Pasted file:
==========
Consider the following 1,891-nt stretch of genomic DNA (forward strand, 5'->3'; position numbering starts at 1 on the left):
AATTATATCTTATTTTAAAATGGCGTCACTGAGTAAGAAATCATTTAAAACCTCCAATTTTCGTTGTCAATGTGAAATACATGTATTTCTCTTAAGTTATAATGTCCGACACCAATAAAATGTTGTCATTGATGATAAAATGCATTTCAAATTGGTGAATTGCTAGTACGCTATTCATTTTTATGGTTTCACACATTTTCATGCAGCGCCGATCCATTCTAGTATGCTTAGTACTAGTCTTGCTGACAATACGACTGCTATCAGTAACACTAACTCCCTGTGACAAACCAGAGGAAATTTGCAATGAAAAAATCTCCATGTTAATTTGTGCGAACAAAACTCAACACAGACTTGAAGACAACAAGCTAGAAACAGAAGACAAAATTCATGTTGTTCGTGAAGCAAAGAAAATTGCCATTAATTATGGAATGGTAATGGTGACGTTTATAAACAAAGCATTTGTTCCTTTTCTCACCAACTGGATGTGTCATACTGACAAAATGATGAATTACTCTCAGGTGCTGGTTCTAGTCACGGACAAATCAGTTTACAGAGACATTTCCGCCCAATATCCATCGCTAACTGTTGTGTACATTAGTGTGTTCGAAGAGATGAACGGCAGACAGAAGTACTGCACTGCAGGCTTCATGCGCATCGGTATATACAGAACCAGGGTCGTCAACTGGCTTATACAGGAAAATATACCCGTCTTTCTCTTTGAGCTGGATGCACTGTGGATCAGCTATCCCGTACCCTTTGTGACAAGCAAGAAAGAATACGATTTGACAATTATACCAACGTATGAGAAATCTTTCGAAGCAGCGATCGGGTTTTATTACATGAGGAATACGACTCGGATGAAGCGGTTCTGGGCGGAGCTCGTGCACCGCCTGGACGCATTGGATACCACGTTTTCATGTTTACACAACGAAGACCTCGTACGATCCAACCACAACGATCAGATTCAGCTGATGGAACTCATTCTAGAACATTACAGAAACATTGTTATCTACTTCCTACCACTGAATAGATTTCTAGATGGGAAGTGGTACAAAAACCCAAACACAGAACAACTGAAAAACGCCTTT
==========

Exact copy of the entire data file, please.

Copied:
Consider the following 1,891-nt stretch of genomic DNA (forward strand, 5'->3'; position numbering starts at 1 on the left):
AATTATATCTTATTTTAAAATGGCGTCACTGAGTAAGAAATCATTTAAAACCTCCAATTTTCGTTGTCAATGTGAAATACATGTATTTCTCTTAAGTTATAATGTCCGACACCAATAAAATGTTGTCATTGATGATAAAATGCATTTCAAATTGGTGAATTGCTAGTACGCTATTCATTTTTATGGTTTCACACATTTTCATGCAGCGCCGATCCATTCTAGTATGCTTAGTACTAGTCTTGCTGACAATACGACTGCTATCAGTAACACTAACTCCCTGTGACAAACCAGAGGAAATTTGCAATGAAAAAATCTCCATGTTAATTTGTGCGAACAAAACTCAACACAGACTTGAAGACAACAAGCTAGAAACAGAAGACAAAATTCATGTTGTTCGTGAAGCAAAGAAAATTGCCATTAATTATGGAATGGTAATGGTGACGTTTATAAACAAAGCATTTGTTCCTTTTCTCACCAACTGGATGTGTCATACTGACAAAATGATGAATTACTCTCAGGTGCTGGTTCTAGTCACGGACAAATCAGTTTACAGAGACATTTCCGCCCAATATCCATCGCTAACTGTTGTGTACATTAGTGTGTTCGAAGAGATGAACGGCAGACAGAAGTACTGCACTGCAGGCTTCATGCGCATCGGTATATACAGAACCAGGGTCGTCAACTGGCTTATACAGGAAAATATACCCGTCTTTCTCTTTGAGCTGGATGCACTGTGGATCAGCTATCCCGTACCCTTTGTGACAAGCAAGAAAGAATACGATTTGACAATTATACCAACGTATGAGAAATCTTTCGAAGCAGCGATCGGGTTTTATTACATGAGGAATACGACTCGGATGAAGCGGTTCTGGGCGGAGCTCGTGCACCGCCTGGACGCATTGGATACCACGTTTTCATGTTTACACAACGAAGACCTCGTACGATCCAACCACAACGATCAGATTCAGCTGATGGAACTCATTCTAGAACATTACAGAAACATTGTTATCTACTTCCTACCACTGAATAGATTTCTAGATGGGAAGTGGTACAAAAACCCAAACACAGAACAACTGAAAAACGCCTTT